"It's a pain in the butt to be told that Camp Mirage, which was due to operate till next year with the end of the fighting mission next summer, will have to close in 30 days," said Pellerin.

"It means that they'll have to work 24 hours a day to make sure that they meet the deadline ... but it won't have any strategic impact on the combat mission in Afghanistan because a lot of the paths that were undertaken from Mirage to Kandahar in particular can be done from somewhere else."
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Old October 12th, 2010, 11:52 PM   #1459
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Quote:
Originally Posted by hkskyline View Post
How we lost an airbase and some NATO clout
Tensions with Emirates erupt in unrelated fight over airline routes

12 October 2010
The Toronto Star

WASHINGTON -- It's an embarrassing Thanksgiving when secret talks break down to save a secret military base that was never really secret.

Long-simmering tensions between Canada and the United Arab Emirates boiled over Monday. It began with the news that Canadian Forces must quickly abandon Camp Mirage, the not-so-clandestine Canadian logistics base in the desert south of Dubai.

Later, the UAE expressed its displeasure with outright diplomatic injury, barring Canada's top military leaders from flying home through its airspace after a two-day tour in Afghanistan.

It was a face-reddening moment for Defence Minister Peter MacKay, Veterans Affairs Minister Jean-Pierre Blackburn and the Chief of Defence Staff, Gen. Walt Natynczyk, who suddenly found themselves shunned by what for nearly a decade has been Canada's strongest ally in the region.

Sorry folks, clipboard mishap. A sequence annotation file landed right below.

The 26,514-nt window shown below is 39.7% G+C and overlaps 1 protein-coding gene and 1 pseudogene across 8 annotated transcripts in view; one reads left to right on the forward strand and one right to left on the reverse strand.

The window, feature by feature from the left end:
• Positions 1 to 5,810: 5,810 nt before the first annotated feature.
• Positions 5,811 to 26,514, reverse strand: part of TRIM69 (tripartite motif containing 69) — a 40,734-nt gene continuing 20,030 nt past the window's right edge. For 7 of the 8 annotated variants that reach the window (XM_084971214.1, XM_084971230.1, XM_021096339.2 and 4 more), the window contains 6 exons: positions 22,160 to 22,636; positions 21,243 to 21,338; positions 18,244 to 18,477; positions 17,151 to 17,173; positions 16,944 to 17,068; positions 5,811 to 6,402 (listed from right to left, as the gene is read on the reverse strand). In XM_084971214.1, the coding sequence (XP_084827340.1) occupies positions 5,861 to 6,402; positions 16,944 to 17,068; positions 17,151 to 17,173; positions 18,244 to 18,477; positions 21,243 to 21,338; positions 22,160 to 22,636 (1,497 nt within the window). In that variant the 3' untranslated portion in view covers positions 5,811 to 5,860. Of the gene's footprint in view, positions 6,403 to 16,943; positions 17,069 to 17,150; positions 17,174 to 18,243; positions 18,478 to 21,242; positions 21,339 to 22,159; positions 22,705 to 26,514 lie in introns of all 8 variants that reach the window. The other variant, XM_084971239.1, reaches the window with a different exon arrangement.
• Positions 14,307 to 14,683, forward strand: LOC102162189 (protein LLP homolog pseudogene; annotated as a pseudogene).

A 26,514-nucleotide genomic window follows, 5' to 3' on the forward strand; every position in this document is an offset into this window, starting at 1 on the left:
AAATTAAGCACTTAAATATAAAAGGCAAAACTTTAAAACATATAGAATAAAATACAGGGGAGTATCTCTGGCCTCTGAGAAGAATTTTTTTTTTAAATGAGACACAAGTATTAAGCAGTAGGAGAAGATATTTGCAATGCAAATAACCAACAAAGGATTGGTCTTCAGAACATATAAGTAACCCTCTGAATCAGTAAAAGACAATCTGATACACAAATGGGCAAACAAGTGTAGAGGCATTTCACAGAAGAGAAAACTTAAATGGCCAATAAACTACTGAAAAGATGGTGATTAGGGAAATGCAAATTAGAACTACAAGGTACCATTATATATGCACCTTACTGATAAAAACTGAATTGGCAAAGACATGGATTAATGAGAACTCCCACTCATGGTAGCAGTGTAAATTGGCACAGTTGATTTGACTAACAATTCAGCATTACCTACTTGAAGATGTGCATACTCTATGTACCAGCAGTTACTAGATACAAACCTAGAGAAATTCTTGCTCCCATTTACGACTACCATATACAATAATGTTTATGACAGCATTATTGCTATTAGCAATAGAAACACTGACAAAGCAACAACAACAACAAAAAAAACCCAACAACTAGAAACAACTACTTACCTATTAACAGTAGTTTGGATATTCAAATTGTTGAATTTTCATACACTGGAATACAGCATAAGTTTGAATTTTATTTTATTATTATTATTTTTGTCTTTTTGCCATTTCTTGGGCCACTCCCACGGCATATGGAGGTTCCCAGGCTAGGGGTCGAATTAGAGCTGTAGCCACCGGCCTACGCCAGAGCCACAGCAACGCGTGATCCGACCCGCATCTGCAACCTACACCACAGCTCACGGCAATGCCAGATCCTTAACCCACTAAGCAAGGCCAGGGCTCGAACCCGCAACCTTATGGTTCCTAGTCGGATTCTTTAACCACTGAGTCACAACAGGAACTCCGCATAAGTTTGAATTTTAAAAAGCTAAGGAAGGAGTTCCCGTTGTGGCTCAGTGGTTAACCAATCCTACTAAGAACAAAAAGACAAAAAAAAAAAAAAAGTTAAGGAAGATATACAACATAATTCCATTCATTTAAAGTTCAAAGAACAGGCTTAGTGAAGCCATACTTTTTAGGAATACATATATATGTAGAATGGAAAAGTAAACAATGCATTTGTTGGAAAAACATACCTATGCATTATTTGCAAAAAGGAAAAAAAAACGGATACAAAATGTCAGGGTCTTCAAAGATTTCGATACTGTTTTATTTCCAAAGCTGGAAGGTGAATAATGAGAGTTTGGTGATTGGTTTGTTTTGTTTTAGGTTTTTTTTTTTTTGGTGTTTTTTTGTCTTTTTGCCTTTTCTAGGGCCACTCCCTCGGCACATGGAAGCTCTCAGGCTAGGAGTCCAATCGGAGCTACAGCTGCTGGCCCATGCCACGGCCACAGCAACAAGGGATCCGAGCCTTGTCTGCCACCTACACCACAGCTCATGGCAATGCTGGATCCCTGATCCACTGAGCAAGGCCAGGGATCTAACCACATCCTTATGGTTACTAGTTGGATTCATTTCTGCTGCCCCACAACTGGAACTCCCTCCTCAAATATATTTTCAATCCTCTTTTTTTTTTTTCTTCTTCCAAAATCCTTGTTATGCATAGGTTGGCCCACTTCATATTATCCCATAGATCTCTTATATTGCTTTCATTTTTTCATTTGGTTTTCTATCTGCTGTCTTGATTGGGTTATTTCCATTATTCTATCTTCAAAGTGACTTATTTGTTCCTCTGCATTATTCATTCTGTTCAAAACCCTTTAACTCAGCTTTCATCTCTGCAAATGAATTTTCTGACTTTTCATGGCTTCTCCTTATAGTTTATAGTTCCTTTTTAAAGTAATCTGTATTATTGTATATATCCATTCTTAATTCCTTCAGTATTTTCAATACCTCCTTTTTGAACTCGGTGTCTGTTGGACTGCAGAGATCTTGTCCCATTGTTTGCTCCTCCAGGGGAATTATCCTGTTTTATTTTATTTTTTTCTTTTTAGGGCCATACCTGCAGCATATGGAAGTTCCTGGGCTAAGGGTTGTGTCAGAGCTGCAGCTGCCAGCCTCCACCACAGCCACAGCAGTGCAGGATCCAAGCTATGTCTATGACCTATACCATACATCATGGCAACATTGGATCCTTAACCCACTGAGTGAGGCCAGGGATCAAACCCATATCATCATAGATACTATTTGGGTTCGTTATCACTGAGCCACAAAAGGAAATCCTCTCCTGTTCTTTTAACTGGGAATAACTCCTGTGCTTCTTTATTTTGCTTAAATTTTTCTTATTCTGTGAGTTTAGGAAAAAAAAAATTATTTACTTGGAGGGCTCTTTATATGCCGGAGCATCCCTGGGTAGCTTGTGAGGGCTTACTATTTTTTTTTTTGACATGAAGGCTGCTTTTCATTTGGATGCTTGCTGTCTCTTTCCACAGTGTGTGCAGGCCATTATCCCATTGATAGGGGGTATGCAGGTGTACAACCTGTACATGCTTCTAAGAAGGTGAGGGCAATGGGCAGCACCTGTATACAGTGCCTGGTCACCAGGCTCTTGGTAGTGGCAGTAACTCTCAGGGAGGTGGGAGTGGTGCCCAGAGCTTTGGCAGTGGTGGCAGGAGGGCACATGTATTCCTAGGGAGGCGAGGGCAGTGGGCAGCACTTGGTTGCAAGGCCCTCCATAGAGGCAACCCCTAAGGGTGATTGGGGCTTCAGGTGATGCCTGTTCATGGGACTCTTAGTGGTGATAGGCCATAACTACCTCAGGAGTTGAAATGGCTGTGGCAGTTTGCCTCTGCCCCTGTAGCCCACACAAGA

Just hours earlier in Kandahar, MacKay had confirmed that Canada was being forced to vacate its military base in the UAE following the failure of negotiations to expand aviation links between the two countries.

"There have been discussions going on between the minister of foreign affairs (Lawrence Cannon) and his counterpart. These discussions have been going on for some time," MacKay said shortly before he boarded the rerouted plane.

"And at this point, we will abide by the wishes of the Emirates, and ... we will be leaving the base."

As military and political analysts unravel the layers of embarrassment, it is timing that looms largest.

Just as our war-weary boots on the ground in Kandahar ready for the exit, the United Arab Emirates is seizing the exit ramp - publicly punishing Canada for an unrelated spat over commercial air routes.

It has ordered Canada to vacate Camp Mirage within 30 days. How much the development actually aggravates Canada's July 2011 pullout from Afghanistan remains to be seen.

The message from Ottawa Monday was one of cool assurance, insisting the forced exit from Dubai falls in the category of annoyance, not disaster. Plan Bs abound.

But if nothing else, the flap illustrates that military withdrawal from Afghanistan is a very lonely business.

Just ask the Dutch.

It is the Netherlands, not Canada, that holds the distinction of first out the door in restive southern Afghanistan.

And though the process of drawing down the 2,000-strong Dutch contingent is only two-thirds complete, it's been difficult.